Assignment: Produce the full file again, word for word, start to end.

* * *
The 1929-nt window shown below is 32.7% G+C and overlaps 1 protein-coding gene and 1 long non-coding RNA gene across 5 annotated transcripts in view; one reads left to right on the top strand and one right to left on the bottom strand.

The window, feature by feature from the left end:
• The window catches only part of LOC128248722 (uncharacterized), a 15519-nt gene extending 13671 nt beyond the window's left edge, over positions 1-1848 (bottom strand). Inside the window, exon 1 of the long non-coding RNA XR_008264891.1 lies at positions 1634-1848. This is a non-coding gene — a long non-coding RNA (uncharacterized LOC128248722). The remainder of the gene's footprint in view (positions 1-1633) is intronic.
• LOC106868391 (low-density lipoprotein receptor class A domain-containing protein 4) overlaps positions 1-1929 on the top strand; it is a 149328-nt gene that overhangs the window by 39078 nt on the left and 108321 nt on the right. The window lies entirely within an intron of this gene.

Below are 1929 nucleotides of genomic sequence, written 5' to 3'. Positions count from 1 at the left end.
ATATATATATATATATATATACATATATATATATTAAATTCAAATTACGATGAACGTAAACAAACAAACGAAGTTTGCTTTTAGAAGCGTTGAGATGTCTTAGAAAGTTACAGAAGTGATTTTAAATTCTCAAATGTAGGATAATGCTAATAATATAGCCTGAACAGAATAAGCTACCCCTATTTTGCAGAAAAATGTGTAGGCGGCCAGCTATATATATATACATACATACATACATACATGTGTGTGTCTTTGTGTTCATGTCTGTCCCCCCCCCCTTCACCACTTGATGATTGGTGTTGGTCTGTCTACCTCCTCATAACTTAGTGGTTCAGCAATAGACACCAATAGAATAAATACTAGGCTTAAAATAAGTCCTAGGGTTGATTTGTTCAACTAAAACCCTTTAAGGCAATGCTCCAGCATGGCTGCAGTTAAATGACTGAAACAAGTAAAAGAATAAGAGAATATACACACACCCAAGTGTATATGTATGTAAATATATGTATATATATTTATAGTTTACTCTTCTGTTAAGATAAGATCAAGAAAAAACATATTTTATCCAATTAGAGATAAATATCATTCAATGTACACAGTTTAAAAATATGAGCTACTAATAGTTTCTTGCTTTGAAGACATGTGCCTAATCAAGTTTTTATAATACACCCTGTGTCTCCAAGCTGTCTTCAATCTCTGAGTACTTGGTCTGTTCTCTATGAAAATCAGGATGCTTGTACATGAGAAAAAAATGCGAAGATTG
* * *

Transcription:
The 1929-nt window shown below is 32.7% G+C and overlaps 1 protein-coding gene and 1 long non-coding RNA gene across 5 annotated transcripts in view; one reads left to right on the top strand and one right to left on the bottom strand.

The window, feature by feature from the left end:
• The window catches only part of LOC128248722 (uncharacterized), a 15519-nt gene extending 13671 nt beyond the window's left edge, over positions 1-1848 (bottom strand). Inside the window, exon 1 of the long non-coding RNA XR_008264891.1 lies at positions 1634-1848. This is a non-coding gene — a long non-coding RNA (uncharacterized LOC128248722). The remainder of the gene's footprint in view (positions 1-1633) is intronic.
• LOC106868391 (low-density lipoprotein receptor class A domain-containing protein 4) overlaps positions 1-1929 on the top strand; it is a 149328-nt gene that overhangs the window by 39078 nt on the left and 108321 nt on the right. The window lies entirely within an intron of this gene.

Below are 1929 nucleotides of genomic sequence, written 5' to 3'. Positions count from 1 at the left end.
ATATATATATATATATATATACATATATATATATTAAATTCAAATTACGATGAACGTAAACAAACAAACGAAGTTTGCTTTTAGAAGCGTTGAGATGTCTTAGAAAGTTACAGAAGTGATTTTAAATTCTCAAATGTAGGATAATGCTAATAATATAGCCTGAACAGAATAAGCTACCCCTATTTTGCAGAAAAATGTGTAGGCGGCCAGCTATATATATATACATACATACATACATACATGTGTGTGTCTTTGTGTTCATGTCTGTCCCCCCCCCCTTCACCACTTGATGATTGGTGTTGGTCTGTCTACCTCCTCATAACTTAGTGGTTCAGCAATAGACACCAATAGAATAAATACTAGGCTTAAAATAAGTCCTAGGGTTGATTTGTTCAACTAAAACCCTTTAAGGCAATGCTCCAGCATGGCTGCAGTTAAATGACTGAAACAAGTAAAAGAATAAGAGAATATACACACACCCAAGTGTATATGTATGTAAATATATGTATATATATTTATAGTTTACTCTTCTGTTAAGATAAGATCAAGAAAAAACATATTTTATCCAATTAGAGATAAATATCATTCAATGTACACAGTTTAAAAATATGAGCTACTAATAGTTTCTTGCTTTGAAGACATGTGCCTAATCAAGTTTTTATAATACACCCTGTGTCTCCAAGCTGTCTTCAATCTCTGAGTACTTGGTCTGTTCTCTATGAAAATCAGGATGCTTGTACATGAGAAAAAAATGCGAAGATTG